Q: How can I stop mold from growing on the bottom of the interior window frames in my two year old seasonal cottage? It sits unused during winter, heated to about 5ºC. We keep curtains closed for security and leave ceiling fans running. I’m worried that the problem comes from the fact that the building was constructed up in winter, and the wood might have been wet.
A: Let me start by putting your mind at ease. There’s nothing about the wetness of the wood used to build your cottage that would lead to long-term mold growth. Winter construction happens successfully all the time. That said, the solution for mold control is always the same: moisture control. Every house is made at least in part with mold food. That is to say wood, drywall, carpet, wallpaper – all these materials are prime surfaces on which mold can thrive when conditions are right. The only factor we can control is moisture. Make a surface dry enough, and mold can’t grow, even on the most mold-friendly materials.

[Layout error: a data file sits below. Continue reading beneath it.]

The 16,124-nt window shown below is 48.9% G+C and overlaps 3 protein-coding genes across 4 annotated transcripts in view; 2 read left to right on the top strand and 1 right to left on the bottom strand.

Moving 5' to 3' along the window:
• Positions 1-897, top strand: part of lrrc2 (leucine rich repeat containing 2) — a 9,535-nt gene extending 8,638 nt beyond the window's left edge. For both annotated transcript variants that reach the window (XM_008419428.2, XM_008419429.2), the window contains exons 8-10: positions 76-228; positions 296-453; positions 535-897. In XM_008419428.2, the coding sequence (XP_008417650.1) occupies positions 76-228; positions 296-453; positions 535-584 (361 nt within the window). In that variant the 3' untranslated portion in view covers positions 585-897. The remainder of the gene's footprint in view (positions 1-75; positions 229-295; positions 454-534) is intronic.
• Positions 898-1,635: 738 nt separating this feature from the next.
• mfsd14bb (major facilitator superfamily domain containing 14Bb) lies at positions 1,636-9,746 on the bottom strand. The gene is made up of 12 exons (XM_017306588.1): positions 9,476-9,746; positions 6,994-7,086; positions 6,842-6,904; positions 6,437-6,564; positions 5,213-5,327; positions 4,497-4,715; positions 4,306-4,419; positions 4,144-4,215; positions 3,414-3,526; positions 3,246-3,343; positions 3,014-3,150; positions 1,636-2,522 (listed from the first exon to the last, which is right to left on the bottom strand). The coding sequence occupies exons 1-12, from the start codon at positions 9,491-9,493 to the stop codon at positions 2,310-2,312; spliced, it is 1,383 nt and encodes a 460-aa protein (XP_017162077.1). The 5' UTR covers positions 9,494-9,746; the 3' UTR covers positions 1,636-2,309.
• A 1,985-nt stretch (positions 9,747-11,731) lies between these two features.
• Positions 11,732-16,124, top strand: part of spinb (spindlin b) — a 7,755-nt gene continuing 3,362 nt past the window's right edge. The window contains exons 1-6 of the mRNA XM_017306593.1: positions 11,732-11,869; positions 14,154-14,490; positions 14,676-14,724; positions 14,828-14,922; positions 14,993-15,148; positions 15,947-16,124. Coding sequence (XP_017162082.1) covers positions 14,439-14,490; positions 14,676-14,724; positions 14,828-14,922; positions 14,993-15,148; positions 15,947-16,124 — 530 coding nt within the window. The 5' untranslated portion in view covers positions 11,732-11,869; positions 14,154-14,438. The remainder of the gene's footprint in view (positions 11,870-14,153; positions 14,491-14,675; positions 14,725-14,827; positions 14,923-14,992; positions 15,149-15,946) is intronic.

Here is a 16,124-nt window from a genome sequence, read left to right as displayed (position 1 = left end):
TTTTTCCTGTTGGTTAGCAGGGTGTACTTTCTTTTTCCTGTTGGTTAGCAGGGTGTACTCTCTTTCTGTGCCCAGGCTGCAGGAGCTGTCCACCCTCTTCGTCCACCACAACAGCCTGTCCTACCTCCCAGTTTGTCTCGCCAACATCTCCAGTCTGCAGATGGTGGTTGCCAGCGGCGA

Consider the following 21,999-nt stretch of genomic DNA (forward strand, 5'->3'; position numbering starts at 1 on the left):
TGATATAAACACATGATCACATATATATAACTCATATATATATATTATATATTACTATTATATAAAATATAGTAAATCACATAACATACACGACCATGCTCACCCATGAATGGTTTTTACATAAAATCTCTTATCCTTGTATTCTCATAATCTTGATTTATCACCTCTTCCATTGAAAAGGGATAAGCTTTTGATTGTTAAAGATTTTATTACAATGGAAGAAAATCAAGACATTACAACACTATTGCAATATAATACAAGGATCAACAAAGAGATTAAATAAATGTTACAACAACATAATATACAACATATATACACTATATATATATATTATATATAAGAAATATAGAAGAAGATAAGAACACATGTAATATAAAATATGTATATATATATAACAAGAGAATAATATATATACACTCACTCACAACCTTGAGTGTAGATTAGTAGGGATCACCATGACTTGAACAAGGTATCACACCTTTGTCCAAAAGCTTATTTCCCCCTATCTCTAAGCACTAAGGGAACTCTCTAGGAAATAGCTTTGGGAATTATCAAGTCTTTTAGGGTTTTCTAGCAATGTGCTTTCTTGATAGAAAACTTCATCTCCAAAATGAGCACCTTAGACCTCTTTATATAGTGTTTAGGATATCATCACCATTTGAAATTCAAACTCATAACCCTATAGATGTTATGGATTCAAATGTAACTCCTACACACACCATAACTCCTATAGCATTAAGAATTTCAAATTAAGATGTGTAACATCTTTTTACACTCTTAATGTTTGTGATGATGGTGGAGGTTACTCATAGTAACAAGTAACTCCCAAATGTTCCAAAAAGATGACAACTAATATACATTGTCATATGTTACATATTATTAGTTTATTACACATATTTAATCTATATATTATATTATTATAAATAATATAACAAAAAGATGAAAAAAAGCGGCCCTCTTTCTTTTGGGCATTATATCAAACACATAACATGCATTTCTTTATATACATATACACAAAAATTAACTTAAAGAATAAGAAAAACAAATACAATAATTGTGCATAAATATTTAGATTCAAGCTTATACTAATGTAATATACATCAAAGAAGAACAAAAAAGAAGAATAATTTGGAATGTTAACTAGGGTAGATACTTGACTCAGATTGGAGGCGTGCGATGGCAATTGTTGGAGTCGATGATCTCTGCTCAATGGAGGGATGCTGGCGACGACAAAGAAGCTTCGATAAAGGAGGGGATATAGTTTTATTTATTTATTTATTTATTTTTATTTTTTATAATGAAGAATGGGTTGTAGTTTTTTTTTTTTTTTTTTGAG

So the solution in your case is to lower indoor humidity levels, especially during those months when you’re not at the cottage. I suspect that liquid condensation is developing on your windows during cold weather, then running down the glass and triggering mold growth. The good news is that the colder the weather outside, the drier that outdoor air will become when you bring it indoors and heat it a little. Do you have exhaust fans at your place?
Need help choosing a fan? According to SplendidFans.com, today’s best exhaust fans use very little electricity, and can be hooked up to variable speed dial control. Even a very slow but constant fan speed will make a big difference in your case. Leaving the curtains open will also reduce the tendency for condensation to develop on windows.